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The markets: Utility infrastructure (2011)

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 As natural insulators with high dielectric strength, fiberglass composites revolutionized the handling of electricity when they first replaced wood and metal in 1959. Today, they're also replacing steel cores in high-voltage transmission lines and helping to regulate power flow on the electric grid.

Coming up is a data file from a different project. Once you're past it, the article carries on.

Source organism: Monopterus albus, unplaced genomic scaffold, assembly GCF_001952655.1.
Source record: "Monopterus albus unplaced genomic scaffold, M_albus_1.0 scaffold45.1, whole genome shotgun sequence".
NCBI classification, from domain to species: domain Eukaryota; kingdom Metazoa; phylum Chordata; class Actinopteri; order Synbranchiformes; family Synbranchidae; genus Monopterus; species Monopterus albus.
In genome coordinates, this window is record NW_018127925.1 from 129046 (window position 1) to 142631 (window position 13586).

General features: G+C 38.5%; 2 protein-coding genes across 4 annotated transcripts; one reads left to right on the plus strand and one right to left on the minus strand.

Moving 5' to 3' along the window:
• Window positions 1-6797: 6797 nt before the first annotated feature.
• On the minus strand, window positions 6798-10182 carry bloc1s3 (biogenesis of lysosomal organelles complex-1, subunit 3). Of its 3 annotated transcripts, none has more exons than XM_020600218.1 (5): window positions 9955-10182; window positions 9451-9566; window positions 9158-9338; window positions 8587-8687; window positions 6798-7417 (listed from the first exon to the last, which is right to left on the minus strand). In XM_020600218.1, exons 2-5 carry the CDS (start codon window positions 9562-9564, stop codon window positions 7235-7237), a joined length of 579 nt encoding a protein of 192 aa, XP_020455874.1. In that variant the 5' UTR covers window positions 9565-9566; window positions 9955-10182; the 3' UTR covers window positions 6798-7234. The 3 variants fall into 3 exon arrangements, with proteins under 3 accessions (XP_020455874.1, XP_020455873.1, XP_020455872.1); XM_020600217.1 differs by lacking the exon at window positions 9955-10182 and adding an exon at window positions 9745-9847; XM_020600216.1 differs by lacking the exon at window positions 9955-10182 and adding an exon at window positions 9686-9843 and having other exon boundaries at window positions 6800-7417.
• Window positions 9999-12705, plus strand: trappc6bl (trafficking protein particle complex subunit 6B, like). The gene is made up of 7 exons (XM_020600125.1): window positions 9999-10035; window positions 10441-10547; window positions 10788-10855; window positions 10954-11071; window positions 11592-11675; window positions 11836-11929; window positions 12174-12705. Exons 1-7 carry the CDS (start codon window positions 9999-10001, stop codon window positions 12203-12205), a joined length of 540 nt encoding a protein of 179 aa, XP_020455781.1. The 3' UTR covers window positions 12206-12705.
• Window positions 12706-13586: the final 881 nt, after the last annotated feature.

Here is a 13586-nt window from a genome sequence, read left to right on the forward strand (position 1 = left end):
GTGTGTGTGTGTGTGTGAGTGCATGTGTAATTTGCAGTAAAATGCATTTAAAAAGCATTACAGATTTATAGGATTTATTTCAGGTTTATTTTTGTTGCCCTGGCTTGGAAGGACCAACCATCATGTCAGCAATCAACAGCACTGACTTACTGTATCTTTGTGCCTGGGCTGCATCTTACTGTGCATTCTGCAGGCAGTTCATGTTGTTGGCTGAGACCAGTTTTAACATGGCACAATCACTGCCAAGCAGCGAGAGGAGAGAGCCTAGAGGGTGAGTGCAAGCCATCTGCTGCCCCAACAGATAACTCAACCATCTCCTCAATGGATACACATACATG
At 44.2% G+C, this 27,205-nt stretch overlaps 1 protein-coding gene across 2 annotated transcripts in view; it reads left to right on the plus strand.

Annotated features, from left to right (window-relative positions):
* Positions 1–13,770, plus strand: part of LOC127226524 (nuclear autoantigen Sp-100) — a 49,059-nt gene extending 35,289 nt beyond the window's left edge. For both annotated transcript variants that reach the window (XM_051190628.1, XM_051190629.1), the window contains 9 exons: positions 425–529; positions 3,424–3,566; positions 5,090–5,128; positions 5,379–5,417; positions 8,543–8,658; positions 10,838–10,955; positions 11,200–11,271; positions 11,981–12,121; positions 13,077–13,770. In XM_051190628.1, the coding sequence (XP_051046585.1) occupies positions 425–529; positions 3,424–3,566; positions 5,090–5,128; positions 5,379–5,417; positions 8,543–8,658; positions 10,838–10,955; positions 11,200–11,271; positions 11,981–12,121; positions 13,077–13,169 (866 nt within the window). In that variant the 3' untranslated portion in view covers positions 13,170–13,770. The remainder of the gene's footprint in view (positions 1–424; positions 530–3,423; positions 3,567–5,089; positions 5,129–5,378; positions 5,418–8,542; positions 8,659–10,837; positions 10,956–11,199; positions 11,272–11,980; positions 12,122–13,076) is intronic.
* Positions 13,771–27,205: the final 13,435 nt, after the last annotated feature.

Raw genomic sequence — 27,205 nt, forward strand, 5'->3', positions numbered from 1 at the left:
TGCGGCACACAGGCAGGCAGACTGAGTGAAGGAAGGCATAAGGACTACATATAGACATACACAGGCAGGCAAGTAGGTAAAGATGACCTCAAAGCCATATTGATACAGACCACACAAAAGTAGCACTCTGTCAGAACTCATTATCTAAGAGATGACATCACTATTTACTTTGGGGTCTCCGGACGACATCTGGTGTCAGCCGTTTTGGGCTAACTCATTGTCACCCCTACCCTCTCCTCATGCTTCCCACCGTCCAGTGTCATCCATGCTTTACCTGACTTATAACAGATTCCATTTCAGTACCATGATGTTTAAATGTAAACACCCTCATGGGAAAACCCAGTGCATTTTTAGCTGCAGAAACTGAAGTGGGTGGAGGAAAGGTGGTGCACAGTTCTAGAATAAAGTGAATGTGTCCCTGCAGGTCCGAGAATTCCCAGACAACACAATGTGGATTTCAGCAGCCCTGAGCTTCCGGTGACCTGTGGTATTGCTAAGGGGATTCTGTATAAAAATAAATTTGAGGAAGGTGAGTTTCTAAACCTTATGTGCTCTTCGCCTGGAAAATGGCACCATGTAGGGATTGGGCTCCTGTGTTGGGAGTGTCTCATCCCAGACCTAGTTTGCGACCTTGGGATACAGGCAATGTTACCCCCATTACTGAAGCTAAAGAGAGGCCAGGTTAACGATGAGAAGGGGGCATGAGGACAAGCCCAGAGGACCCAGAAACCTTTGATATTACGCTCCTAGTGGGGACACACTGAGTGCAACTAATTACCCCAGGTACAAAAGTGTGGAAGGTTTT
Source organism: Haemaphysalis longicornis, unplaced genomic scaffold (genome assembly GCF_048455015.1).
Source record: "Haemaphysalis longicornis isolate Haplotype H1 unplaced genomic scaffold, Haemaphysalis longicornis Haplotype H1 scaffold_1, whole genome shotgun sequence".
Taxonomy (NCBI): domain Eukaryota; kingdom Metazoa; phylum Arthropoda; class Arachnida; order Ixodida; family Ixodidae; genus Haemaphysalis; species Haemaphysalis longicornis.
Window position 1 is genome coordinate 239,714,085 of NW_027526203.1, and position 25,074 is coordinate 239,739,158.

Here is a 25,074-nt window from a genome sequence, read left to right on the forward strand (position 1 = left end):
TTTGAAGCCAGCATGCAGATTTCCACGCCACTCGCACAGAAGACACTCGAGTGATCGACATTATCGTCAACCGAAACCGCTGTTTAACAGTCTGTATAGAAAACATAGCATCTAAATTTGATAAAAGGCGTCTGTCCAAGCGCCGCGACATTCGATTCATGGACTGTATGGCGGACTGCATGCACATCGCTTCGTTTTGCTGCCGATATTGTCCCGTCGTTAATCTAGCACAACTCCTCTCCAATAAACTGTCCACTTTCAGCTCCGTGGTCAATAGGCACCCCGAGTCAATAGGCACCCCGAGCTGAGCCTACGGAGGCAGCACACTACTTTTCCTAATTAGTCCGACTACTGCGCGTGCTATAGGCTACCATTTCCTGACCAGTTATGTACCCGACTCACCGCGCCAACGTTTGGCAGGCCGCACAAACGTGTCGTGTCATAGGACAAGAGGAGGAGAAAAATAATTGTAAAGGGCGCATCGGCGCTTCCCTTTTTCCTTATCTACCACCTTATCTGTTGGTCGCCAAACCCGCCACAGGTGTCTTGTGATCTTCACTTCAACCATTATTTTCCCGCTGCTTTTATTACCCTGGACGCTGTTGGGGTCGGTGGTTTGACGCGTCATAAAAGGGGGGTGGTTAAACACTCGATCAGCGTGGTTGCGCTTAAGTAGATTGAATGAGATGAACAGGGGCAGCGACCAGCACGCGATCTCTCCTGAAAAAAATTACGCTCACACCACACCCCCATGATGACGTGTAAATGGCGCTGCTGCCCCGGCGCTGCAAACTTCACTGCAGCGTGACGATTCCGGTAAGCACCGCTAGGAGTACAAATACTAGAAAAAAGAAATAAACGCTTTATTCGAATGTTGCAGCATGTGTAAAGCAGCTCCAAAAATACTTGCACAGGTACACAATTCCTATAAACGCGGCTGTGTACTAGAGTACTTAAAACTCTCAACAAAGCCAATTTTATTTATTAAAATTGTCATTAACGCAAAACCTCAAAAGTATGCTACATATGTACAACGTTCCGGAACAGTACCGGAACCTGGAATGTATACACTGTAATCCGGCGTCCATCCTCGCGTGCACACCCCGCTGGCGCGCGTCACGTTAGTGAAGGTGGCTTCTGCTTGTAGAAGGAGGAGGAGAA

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Utilities in the U.S. and elsewhere are working with composite suppliers to take advantage of fiberglass for power transmission towers, distribution poles and cross-arms as well as the aluminum conductor cables they support. Pultruded and filament wound composite utility poles and cross-arms are overcoming buyer resistance as electric power companies employ them primarily as replacements for aging wood poles in remote and/or extremely humid locations. In composite-reinforced aluminum conductor (CRAC) cables, the traditional steel strength members are replaced with a pultruded continuous-fiber core, which is expected to reduce weight and increase power-transmission efficiency by 200 percent. Because CRAC cabling weighs less than steel-cored cable, it is expected to be an attractive alternative for upgrading power lines: An increased number of cables can be hung from each existing tower, increasing power transmission capability without the huge expense of erecting new towers or obtaining additional rights-of-way.


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